During those same 50 years, humanity launched 5 probes to Interstellar space: Voyager 1, Voyager 2, Pioneer 10, Pioneer 11 and New Horizons. If we were to follow the peaceful Messianic vision and dedicated the 2 trillion dollars a year of worldwide military budgets to the exploration of interstellar space, we could have already sent billions of interstellar probes by now for the same cost. An advanced alien civilization watching Earth must conclude that humans are not intelligent enough, because they launched only five rather than billions of technological gadgets out of planet Earth towards interstellar space.
How can we hasten the Messianic Age of peace and prosperity in place of the age of hateful killings? Certainly not through the letter from a coalition of 34 Harvard students organizations who said they “hold the Israeli regime entirely responsible for all unfolding violence.” In an email to students on Sunday, the dean of Harvard’s Graduate School of Education, Bridget Terry Long, told students she was writing to “express my concerns in the aftermath of the deadly attacks in Israel and the Gaza strip where it has been reported that more than 1,100 people have been killed and hundreds more wounded by the actions taken by Hamas and the Israeli government.”
Harvard University became my second home for thirty years, the second half of my life after growing up in Israel. When I see these dual-blame sentiments after a horrific attack on young people who celebrate “unity and love”, I can only think of a new interpretation to Enrico Fermi’s question: “Where is everybody?”
`Where is everybody?’ indeed. They killed each other on exoplanets that eventually were dried up by their brightening host star at the end of its evolution. They rarely looked up. They blamed the other side and maintained their misery.
Given these sad thoughts, what is my hope for repairing the world?
It involves the urgent search for a package in our backyard that originated from a more advanced civilization. As I said in the Bergamo Science Festival in Italy on October 8, 2023 in response to a question from a brilliant young person in an audience of 500 people: “Humanity needs a better role model. As a practicing scientist, I am searching for an inspiring Messianic message, delivered in a bottle through the ocean of interstellar space from a more intelligent civilization that survived the danger of self-extinction and can teach us how to do better.”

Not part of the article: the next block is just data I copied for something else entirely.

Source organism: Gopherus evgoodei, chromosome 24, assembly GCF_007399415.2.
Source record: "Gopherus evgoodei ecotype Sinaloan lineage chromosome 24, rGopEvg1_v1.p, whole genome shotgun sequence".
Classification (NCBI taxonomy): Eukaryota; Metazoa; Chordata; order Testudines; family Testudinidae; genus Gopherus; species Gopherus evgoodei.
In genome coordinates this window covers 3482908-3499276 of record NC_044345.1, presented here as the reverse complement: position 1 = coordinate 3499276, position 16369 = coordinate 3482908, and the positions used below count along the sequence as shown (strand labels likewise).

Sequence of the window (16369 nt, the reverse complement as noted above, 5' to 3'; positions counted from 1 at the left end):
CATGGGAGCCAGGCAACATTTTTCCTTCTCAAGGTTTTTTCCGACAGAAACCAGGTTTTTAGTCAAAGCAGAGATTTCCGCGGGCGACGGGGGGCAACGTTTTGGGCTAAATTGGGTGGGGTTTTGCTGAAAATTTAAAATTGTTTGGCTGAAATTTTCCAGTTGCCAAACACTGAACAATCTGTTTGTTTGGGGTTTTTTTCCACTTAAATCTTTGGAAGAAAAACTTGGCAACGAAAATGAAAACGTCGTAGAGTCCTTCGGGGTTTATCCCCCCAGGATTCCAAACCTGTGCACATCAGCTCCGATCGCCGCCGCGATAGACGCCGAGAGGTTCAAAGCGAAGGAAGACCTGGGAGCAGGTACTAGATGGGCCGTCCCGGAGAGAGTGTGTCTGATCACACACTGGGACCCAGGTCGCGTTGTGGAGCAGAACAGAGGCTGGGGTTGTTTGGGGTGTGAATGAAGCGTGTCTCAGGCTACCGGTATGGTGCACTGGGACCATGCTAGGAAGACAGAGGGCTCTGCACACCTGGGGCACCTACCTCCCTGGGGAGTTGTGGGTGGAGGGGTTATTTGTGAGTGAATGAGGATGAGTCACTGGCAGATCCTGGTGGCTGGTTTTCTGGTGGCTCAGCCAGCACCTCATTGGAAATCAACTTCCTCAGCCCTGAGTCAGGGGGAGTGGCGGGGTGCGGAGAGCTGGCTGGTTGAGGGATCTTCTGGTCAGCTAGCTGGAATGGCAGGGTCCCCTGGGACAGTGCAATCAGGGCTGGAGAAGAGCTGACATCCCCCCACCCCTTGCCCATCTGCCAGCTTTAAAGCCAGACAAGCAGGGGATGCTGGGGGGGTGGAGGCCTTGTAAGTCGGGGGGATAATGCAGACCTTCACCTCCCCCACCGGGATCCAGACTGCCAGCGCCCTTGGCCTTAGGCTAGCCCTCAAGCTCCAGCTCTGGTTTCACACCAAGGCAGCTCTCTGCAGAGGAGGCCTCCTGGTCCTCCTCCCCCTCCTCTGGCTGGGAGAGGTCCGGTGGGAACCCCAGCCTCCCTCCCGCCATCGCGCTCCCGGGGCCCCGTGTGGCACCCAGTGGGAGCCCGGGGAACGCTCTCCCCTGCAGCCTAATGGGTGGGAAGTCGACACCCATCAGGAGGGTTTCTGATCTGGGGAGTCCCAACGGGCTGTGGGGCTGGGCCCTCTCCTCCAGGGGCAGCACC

Let us translate the horror of the Supernova music festival to the promise of the Bergamo Science Festival. And may the memory of those who lost their life in the music festival be blessed through our practice of science. Imagine everyone replacing childlike hatred and bullying by childlike curiosity.
ABOUT THE AUTHOR
Avi Loeb is the head of the Galileo Project, founding director of Harvard University’s — Black Hole Initiative, director of the Institute for Theory and Computation at the Harvard-Smithsonian Center for Astrophysics, and the former chair of the astronomy department at Harvard University (2011–2020). He chairs the advisory board for the Breakthrough Starshot project, and is a former member of the President’s Council of Advisors on Science and Technology and a former chair of the Board on Physics and Astronomy of the National Academies. He is the bestselling author of “Extraterrestrial: The First Sign of Intelligent Life Beyond Earth” and a co-author of the textbook “Life in the Cosmos”, both published in 2021. His new book, titled “Interstellar”, was published in August 2023.